Treasury recommends exploring creation of a digital dollar

0

The Biden administration is taking a step closer to developing a central bank digital currency, known as the digital dollar, saying it would help strengthen the role of the United States as a leader in the global financial system.

The White House said Friday that after President Joe Biden issued an executive order in March calling on various agencies to seek ways to regulate digital assets, the agencies authored nine reports, covering the impacts of cryptocurrency on financial markets, environment, innovation and other elements of the economic system.

Treasury Secretary Janet Yellen said one of the Treasury’s recommendations was that the United States “advance policy and technical work on a possible central bank digital currency, or CBDC, so that the United States be ready if the CBDC is deemed to be in the national interest”.

“Right now, some aspects of our current payment system are too slow or too expensive,” Yellen said in a Thursday call with reporters outlining some of the reports’ findings.

Central bank digital currencies differ from existing digital currency available to the general public, such as a bank account balance, because they would be a direct responsibility of the Federal Reserve, not a commercial bank.

According to the nonpartisan Atlantic Council think tank, 105 countries representing more than 95% of the world’s gross domestic product are already exploring or have created a central bank digital currency.

The council found that the US and UK are far behind in creating a digital dollar or its equivalent.

The Treasury, Department of Justice, Consumer Finance Protection Bureau, Securities and Exchange Commission and other agencies were tasked with contributing to reports that would address various concerns about risk, development and use of assets digital. Several reports will be published in the weeks and months to come.

Eswar Prasad, a Cornell business professor who studies the digitalization of currencies, said the Treasury report “takes a positive view of how a digital dollar could play a useful role in increasing payment options for individuals. and businesses” while recognizing the risks of its development.

He said the report paves the way for the creation of regulations and agency laws “that can improve the benefit-risk trade-off associated with cryptocurrencies and related technologies.”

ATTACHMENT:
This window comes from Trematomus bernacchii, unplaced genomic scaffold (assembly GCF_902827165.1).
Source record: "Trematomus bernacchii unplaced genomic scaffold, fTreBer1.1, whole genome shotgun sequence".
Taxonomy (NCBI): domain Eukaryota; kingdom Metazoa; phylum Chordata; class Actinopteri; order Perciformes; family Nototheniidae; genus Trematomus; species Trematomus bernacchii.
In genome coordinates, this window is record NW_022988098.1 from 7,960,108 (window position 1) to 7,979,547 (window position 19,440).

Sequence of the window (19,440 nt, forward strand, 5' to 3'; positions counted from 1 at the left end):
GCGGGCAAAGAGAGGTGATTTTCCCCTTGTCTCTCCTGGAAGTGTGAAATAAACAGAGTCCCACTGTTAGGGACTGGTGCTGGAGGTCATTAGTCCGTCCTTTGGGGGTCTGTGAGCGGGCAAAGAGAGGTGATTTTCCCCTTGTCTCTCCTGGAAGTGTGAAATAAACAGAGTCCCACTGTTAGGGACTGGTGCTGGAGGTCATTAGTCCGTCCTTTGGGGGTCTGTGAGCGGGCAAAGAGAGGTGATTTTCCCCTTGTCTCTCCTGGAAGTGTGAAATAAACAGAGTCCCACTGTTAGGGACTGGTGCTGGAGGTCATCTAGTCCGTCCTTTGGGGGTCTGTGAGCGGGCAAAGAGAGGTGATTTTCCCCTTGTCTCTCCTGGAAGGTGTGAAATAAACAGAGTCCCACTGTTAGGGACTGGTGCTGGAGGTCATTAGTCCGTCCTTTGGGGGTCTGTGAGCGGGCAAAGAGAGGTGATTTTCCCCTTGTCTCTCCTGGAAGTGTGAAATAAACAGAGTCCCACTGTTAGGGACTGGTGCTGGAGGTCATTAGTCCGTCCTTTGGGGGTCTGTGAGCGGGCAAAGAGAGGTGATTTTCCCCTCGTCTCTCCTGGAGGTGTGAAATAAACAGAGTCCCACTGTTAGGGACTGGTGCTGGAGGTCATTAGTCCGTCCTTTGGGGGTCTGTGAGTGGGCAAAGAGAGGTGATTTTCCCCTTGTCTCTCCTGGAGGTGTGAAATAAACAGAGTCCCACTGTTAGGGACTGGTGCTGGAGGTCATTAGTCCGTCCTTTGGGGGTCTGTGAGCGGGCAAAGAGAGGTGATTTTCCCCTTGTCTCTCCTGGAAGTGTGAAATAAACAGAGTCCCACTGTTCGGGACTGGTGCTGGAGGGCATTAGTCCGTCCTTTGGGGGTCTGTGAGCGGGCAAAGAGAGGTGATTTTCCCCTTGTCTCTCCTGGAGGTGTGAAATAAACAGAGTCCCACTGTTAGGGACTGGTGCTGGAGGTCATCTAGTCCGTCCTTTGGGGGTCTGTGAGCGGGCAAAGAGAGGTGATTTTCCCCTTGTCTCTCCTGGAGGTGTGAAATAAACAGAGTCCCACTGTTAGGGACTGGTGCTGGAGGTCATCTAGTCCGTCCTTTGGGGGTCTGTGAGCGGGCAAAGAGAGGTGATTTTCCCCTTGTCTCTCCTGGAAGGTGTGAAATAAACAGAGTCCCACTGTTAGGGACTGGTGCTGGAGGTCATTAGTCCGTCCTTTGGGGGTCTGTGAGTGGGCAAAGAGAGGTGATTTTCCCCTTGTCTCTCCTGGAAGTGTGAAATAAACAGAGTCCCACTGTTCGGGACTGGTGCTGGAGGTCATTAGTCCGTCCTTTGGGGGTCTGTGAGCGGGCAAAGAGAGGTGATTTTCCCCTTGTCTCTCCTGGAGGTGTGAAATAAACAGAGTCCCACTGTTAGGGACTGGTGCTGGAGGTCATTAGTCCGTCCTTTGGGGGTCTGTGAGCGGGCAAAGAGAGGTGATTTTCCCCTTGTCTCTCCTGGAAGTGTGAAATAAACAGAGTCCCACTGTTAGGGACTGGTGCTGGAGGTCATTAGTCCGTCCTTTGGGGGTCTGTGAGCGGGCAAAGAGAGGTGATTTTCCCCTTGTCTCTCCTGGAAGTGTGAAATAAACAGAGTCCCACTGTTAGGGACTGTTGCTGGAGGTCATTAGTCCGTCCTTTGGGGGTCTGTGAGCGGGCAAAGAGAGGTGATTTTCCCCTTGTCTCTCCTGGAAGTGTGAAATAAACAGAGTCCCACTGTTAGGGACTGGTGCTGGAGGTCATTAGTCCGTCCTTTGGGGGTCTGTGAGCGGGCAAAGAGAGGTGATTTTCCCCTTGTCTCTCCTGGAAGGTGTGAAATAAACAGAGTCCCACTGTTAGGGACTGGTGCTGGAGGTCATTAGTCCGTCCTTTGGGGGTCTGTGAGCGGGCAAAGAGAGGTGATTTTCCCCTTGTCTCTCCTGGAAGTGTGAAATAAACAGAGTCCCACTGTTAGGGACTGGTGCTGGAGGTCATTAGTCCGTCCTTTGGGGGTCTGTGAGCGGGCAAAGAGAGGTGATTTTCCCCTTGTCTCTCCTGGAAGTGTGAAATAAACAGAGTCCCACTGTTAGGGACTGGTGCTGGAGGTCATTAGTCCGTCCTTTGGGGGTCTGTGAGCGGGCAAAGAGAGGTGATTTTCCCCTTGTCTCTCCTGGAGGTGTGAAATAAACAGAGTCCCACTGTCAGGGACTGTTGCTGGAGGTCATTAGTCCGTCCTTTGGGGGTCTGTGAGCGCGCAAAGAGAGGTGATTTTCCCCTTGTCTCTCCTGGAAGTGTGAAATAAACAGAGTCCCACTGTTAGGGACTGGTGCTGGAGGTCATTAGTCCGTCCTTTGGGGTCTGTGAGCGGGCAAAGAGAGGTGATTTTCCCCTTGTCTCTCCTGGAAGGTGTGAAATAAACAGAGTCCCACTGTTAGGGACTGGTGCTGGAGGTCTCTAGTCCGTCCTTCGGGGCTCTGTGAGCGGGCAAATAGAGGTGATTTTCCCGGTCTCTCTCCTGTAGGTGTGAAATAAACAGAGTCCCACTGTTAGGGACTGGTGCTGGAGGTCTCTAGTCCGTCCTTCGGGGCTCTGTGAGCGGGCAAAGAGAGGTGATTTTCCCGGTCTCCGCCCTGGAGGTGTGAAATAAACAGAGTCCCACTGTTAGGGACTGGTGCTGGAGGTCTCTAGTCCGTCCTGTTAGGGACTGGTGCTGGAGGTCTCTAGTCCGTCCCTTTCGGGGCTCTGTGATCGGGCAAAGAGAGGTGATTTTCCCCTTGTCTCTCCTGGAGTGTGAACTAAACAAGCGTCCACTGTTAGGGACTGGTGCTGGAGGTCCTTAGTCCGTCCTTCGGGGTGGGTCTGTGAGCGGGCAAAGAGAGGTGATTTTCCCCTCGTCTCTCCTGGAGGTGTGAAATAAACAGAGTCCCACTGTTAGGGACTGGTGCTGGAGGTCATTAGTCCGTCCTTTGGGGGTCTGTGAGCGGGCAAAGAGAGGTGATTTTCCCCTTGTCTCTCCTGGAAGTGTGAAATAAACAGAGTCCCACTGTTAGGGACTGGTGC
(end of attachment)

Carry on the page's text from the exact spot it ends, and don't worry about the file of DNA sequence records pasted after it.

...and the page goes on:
The Blockchain Association, which lobbies lawmakers on Capitol Hill, said in a statement that the reports from the White House are “a missed opportunity to cement U.S. crypto leadership.”

“These reports focus on risks – not opportunities,” the statement said, “and omit substantive recommendations on how the United States can promote its burgeoning crypto industry, including job creation, improving the financial system and expanding access to all Americans.”

On Capitol Hill, lawmakers have submitted various pieces of legislation to regulate cryptocurrency and other digital assets.

Sheila Warren, CEO of the Crypto Council for Innovation, said in an emailed statement that the report “seems to kick the box on the road,” she said, “we don’t see any clear recommendations.”

National Economic Council Director Brian Deese told reporters that “we have seen significant turbulence in the cryptocurrency markets in recent months and these events really show how, without proper oversight, cryptocurrencies are at risk of harm the financial stability of everyday Americans and our national security.”

“That’s why this administration believes that now more than ever,” he said, “careful regulation of cryptocurrencies is needed.”

He said on Friday that the administration plans to “execute a comprehensive action plan with priority steps to mitigate key risks from cryptocurrencies – among others, money laundering and terrorist financing.”

___

Follow AP’s cryptocurrency coverage at https://apnews.com/hub/cryptocurrency.

Share.

Comments are closed.